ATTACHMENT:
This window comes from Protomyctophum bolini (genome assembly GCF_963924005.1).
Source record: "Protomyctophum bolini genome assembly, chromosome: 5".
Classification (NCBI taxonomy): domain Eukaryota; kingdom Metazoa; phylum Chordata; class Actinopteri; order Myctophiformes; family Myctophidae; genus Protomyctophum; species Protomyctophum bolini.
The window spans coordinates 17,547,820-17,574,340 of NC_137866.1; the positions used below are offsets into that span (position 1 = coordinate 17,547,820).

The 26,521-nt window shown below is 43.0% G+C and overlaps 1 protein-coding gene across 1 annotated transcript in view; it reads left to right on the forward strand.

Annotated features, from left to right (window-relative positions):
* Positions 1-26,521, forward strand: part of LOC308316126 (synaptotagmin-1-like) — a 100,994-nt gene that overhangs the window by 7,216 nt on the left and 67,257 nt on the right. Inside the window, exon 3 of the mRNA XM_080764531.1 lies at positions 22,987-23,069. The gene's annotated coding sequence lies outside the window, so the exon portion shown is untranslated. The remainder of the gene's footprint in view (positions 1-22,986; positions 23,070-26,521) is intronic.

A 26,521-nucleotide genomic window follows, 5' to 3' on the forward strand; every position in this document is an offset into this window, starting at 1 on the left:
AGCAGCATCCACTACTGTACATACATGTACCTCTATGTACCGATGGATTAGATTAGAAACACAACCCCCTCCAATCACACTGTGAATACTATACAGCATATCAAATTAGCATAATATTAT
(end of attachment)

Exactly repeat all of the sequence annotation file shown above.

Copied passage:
This window comes from Protomyctophum bolini (genome assembly GCF_963924005.1).
Source record: "Protomyctophum bolini genome assembly, chromosome: 5".
Classification (NCBI taxonomy): domain Eukaryota; kingdom Metazoa; phylum Chordata; class Actinopteri; order Myctophiformes; family Myctophidae; genus Protomyctophum; species Protomyctophum bolini.
The window spans coordinates 17,547,820-17,574,340 of NC_137866.1; the positions used below are offsets into that span (position 1 = coordinate 17,547,820).

The 26,521-nt window shown below is 43.0% G+C and overlaps 1 protein-coding gene across 1 annotated transcript in view; it reads left to right on the forward strand.

Annotated features, from left to right (window-relative positions):
* Positions 1-26,521, forward strand: part of LOC308316126 (synaptotagmin-1-like) — a 100,994-nt gene that overhangs the window by 7,216 nt on the left and 67,257 nt on the right. Inside the window, exon 3 of the mRNA XM_080764531.1 lies at positions 22,987-23,069. The gene's annotated coding sequence lies outside the window, so the exon portion shown is untranslated. The remainder of the gene's footprint in view (positions 1-22,986; positions 23,070-26,521) is intronic.

A 26,521-nucleotide genomic window follows, 5' to 3' on the forward strand; every position in this document is an offset into this window, starting at 1 on the left:
AGCAGCATCCACTACTGTACATACATGTACCTCTATGTACCGATGGATTAGATTAGAAACACAACCCCCTCCAATCACACTGTGAATACTATACAGCATATCAAATTAGCATAATATTAT